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We've oohed and aahed at the vroom of military jets flying over sporting events. That will be silenced if the federal budget cuts of sequestration are fully implemented.

A B-2 Spirit Stealth Bomber flew over the Rose Bowl last month and the Major League Baseball All-Star Game in July. Flyovers are part of the pre-race ritual at many NASCAR races. Precision squadrons such as the Air Force Thunderbirds and the Navy Blue Angels have been fixtures at air shows. They fly in their six-jet delta formation over sporting events, too.

But with $85 billion in federal budget cuts set to take effect Friday if no solution is found in Congress (the cuts would total $1.2 trillion over 10 years), such flyovers will be grounded, and there could be cuts to service academy athletics departments.

A low cloud ceiling prevented the Thunderbirds from making their scheduled flyover Sunday at the Daytona 500. Next on their schedule is a flyover March 10 for a NASCAR event at the Las Vegas Motor Speedway.

"The Thunderbirds are expected to stand down effective April 1. (Las Vegas) is pretty much going to be, I think, the last flyover you'll see for a while from us," Wendy Varhegyi, chief of the engagement division for Air Force public affairs, told USA TODAY Sports Wednesday.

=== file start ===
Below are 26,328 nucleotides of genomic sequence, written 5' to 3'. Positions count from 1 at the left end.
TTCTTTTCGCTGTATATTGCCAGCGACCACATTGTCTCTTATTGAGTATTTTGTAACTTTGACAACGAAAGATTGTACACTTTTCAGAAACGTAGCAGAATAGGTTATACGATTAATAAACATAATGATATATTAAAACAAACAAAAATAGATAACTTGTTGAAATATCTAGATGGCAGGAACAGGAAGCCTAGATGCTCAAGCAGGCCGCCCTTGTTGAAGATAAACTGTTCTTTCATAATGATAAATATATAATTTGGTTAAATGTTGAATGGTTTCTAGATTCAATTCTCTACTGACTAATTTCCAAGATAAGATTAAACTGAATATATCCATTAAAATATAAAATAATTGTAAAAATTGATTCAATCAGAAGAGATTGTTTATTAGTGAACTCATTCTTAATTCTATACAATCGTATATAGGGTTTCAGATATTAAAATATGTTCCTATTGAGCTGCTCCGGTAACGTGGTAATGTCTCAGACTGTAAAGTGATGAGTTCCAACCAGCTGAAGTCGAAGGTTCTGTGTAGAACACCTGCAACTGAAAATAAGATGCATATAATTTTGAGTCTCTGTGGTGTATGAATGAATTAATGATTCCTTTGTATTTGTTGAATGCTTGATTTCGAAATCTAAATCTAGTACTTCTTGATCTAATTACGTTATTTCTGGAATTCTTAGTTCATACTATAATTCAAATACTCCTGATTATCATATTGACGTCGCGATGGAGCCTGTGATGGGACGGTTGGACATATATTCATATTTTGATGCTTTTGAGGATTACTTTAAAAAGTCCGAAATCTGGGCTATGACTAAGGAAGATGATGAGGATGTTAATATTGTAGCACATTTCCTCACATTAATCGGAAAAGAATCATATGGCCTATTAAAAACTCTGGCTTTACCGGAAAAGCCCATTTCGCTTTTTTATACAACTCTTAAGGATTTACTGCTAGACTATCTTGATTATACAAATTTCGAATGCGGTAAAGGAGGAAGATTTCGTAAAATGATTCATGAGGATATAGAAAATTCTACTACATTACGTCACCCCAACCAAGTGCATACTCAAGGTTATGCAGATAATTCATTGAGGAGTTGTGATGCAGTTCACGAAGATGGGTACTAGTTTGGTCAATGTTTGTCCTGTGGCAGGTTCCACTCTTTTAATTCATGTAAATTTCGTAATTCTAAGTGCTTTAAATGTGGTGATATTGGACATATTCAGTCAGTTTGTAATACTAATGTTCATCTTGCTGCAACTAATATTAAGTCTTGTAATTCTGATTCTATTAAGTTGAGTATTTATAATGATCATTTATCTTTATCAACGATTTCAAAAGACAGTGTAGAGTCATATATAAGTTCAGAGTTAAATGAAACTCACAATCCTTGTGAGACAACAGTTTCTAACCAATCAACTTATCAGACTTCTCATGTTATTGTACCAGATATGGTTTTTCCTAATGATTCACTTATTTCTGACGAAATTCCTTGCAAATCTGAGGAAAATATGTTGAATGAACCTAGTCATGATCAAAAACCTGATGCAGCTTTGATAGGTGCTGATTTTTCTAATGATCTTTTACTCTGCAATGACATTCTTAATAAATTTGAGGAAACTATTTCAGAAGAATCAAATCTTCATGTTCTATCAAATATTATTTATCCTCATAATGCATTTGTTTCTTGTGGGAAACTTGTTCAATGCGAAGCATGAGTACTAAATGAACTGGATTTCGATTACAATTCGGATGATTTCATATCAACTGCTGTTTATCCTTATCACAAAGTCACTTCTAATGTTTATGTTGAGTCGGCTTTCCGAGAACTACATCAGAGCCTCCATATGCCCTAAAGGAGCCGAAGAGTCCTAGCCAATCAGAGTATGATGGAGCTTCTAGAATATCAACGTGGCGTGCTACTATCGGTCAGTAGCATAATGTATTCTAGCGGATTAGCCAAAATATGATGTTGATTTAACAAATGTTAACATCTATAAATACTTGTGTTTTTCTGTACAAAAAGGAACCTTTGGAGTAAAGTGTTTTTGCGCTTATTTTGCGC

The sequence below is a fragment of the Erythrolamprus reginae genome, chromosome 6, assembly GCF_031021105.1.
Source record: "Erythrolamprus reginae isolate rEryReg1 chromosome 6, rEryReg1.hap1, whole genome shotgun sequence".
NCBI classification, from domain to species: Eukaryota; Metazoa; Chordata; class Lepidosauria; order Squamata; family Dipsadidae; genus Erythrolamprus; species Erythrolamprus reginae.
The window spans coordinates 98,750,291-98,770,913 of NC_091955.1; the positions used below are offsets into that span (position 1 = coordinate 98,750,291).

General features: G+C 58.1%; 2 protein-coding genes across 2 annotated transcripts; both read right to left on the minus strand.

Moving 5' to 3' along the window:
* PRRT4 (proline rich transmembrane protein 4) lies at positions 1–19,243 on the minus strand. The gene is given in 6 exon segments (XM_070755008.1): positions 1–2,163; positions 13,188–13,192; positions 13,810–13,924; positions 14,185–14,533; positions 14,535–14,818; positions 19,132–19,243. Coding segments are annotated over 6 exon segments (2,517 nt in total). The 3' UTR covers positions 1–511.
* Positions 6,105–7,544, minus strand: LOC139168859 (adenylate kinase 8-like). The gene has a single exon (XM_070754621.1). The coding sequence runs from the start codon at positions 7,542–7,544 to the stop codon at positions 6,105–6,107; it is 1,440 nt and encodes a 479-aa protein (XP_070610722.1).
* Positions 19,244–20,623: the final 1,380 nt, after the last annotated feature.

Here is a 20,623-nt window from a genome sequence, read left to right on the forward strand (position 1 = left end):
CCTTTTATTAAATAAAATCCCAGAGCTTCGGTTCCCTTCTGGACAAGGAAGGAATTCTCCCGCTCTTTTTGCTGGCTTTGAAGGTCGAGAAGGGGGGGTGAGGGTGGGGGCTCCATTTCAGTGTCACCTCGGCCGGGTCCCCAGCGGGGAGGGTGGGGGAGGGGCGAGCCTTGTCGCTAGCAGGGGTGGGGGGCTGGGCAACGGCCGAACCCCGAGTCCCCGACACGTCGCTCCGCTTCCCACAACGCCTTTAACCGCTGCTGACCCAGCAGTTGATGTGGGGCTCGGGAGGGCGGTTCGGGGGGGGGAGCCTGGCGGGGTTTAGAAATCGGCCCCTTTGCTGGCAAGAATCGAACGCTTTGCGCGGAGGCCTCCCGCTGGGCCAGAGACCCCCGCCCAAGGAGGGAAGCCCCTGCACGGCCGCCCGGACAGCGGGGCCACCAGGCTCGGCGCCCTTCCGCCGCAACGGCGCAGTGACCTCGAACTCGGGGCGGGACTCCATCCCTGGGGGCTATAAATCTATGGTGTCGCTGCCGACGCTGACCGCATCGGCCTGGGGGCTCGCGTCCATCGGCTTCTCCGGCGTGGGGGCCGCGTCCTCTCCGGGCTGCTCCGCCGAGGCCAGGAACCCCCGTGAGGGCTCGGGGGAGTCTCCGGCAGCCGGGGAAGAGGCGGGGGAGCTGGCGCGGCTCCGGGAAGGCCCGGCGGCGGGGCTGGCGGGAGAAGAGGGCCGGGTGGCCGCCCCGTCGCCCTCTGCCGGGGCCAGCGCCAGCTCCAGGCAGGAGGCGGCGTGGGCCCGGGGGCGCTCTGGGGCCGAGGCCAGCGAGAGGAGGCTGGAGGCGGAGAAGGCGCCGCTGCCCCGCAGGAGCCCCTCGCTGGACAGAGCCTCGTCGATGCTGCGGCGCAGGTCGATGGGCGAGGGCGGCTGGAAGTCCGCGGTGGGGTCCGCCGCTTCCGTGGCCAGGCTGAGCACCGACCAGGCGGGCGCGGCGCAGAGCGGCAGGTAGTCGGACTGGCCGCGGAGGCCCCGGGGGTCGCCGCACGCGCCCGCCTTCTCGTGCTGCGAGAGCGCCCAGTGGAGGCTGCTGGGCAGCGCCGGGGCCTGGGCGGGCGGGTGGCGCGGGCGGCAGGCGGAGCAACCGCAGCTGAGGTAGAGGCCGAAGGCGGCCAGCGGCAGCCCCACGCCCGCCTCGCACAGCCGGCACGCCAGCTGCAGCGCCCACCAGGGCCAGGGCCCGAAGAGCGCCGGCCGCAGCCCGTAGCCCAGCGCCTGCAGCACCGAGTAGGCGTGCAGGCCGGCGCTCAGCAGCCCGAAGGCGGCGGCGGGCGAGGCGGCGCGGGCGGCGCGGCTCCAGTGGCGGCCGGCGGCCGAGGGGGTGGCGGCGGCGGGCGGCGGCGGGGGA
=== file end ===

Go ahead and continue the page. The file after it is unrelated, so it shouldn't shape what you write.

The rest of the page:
She said the curtailment would be at least through the end of the fiscal year (Sept. 30), "And then at that point, we'll reevaluate. ... Sequestration is a 10-year problem, so we just don't know."

According to Varhegyi, the Air Force conducts about 1,000 flyovers a year at sports venues and other events. They are made in conjunction with pre-allotted training hours for pilots.

"It's no additional cost to the government for support of any public events," she said. "Typically, if you see a unit fly over a football game, that is 90 seconds out of a several hour training sorte that they're flying.''

Under sequestration, such training hours would be curtailed.

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